What's the best asset allocation now?

Conditions favor equities but there's value in bonds too

Mar 18, 2014 @ 12:01 am

By Cam Albright

stocks, bonds, interest rates, earnings, multiples, S&P 500
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Looking back at the strong stock market gains of 2013, especially those recorded in the final quarter of the year, many investors could be forgiven for being lulled into thinking that we were in for another robust year on Wall Street in 2014.

Well, January certainly put a chill into those thoughts and while February provided a decent rebound, markets are still unsettled. Through the first two months of the year, stocks, as measured by the S&P 500, gained a whopping 1%.

Faced with such whiplash-inducing events, what is an investor to do? Was the early year volatility a harbinger of a declining stock market or was the dramatic turnaround in February the face of financial markets in 2014?

(See also: Asset allocation for 21st century retirement)

Equities remain our best chosen tactical option

The stock market still has momentum for further gains and we expect a more normal growth environment to help propel earnings higher, leading to further equity gains.

Why?

The global economic recovery should continue despite the slowdown in emerging market growth rates:

• Europe's economy, though still weak and now subject to concerns over the Ukraine, appears to be stabilizing.

• The U.S. economy is likely to continue to grow more quickly, if slowly by historical norms, than most other developed economies.

• The U.S. recovery continues to generate investor confidence, in part because of the rebound in housing.

• We expect U.S. GDP growth will accelerate to 2.5% or better in 2014, as the effects of U.S. fiscal drag decline and housing and business investment continue to increase.

• The Federal Reserve is likely to remain accommodative well into 2015.

Corporate earnings growth is expected to drive equity performance in the coming year:

• Our estimate of S&P 500 Index profits in 2014 is $118 per share, up from an estimated $110 per share for 2013. Our 2014 profit estimate is slightly conservative relative to the consensus forecasts of both top-down strategists and bottom-up company analysts ($119 and $121, respectively).

• We forecast that on Dec. 31, the S&P 500 will be trading in a range of 1,890 – 2,016. The range reflects estimated price/expected earnings ratios of 15 to 16 times and an earnings per share forecast of $126 for the 12 months ending Dec. 31, 2015.

Keep your eyes open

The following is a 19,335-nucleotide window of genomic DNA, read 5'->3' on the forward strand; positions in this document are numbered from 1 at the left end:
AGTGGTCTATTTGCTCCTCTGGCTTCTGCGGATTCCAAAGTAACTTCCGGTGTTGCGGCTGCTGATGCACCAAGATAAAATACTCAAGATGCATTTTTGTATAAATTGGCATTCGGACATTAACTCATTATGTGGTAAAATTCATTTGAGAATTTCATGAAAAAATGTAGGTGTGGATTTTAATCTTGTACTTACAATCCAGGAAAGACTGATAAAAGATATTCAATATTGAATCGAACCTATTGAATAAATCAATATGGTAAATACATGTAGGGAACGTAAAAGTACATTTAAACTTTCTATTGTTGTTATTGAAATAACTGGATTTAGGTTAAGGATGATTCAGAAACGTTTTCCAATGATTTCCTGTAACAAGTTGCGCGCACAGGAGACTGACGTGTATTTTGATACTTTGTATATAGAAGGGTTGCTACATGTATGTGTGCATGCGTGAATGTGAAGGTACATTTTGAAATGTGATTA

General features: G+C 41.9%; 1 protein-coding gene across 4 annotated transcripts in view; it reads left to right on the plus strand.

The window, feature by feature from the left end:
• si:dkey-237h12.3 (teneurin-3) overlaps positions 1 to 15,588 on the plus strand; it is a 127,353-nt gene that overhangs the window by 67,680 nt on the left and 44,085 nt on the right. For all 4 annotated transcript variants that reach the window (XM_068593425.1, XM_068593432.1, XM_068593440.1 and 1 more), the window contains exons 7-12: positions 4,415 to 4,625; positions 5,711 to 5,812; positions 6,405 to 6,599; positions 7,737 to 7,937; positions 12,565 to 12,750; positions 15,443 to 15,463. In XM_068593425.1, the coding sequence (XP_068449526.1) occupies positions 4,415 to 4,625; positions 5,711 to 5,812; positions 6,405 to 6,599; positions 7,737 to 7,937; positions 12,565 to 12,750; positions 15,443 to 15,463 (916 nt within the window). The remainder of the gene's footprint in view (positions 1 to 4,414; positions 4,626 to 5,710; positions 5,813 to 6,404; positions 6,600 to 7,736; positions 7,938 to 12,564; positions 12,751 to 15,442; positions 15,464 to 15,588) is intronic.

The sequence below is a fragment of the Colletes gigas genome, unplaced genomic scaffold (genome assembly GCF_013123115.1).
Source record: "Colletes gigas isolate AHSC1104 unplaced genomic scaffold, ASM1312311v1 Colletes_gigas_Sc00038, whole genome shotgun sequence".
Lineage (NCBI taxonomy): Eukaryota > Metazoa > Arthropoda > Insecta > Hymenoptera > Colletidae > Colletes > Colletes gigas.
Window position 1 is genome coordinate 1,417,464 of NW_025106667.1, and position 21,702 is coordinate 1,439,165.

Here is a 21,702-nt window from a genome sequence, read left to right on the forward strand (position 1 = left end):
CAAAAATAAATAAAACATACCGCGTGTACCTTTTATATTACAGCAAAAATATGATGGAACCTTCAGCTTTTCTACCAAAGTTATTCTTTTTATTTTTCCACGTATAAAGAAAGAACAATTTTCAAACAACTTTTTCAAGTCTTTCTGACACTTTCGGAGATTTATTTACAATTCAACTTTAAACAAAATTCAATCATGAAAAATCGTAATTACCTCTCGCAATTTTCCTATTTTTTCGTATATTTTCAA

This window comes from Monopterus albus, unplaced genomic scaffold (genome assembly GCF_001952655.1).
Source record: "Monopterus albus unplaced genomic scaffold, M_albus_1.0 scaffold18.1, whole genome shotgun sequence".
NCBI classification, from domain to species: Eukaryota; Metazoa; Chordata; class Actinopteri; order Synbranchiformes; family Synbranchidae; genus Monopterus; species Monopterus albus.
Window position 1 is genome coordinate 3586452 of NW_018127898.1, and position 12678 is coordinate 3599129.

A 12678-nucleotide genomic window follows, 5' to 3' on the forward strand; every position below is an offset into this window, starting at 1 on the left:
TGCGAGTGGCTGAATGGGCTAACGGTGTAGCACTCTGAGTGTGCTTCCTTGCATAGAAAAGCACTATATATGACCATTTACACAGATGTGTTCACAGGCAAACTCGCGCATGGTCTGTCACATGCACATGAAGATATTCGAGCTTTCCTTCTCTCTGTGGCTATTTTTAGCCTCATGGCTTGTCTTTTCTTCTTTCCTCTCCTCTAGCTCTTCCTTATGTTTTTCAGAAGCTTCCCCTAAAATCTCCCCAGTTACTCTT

In real life, we know that weather can impact visibility. Fog or blizzard conditions can make it impossible to see very far, creating any number of hazards. This winter's bad weather has made its way into the realm of economics, where data releases — many of which have been below expectations — are quickly dismissed as being impacted by "the weather."

We entered 2014 believing that the economy was well-positioned for growth in the 2.5 to 3.0% range — and still believe that this year will continue the process of normalization from the financial crisis. But we are attentive to the fact that the jury is still out regarding weather being entirely to blame for some of the economic misses we have seen.

Again, as in real life, we will have to wait for the weather to clear from the statistics to measure the full impact and, perhaps more importantly, to see if other factors are holding activity back. However, we still look for growth to be in the 2.5 to 3.0% range as the year progresses, which enables us to remain comfortable with our overweight equity exposures.

Potential value and protection in the bond market

Having produced negative returns last year and still facing the prospect of rising interest rates this year, bonds are considered by many to be a poor investment choice. But we believe that the fixed income market is offering a potential haven in the 1 to 5 year maturity part of the yield curve.

The rationale behind this view stems from comments made by the Federal Reserve and the current shape of the yield curve. The Fed has made it clear that it intends to reduce its quantitative easing program, and that is likely to reduce pressure on longer-term bond yields, allowing them to normalize at higher levels.

At the same time, the Fed has indicated it is likely to keep short-term rates low for some time, probably into the fall of 2015 according to the Fed Funds futures market. The longer end of the curve is likely to move higher but we do not expect the short end to respond in the same way. As a result, investors who have portfolios in the 1–5 year maturity range are less likely to face material principal erosion while picking up income returns that may average 1% for Treasury investors. The same works with investments in corporate bonds or municipals.

But we should also point out that this scenario will not last forever. When the Fed decides to start raising short-term rates, investors will want to reevaluate their portfolios, possibly considering that it may make sense to be positioned further out the yield curve, as the bulk of the damage from rising rates may have already been done to that part of the curve.

Cam Albright is director of asset allocation at Wilmington Trust

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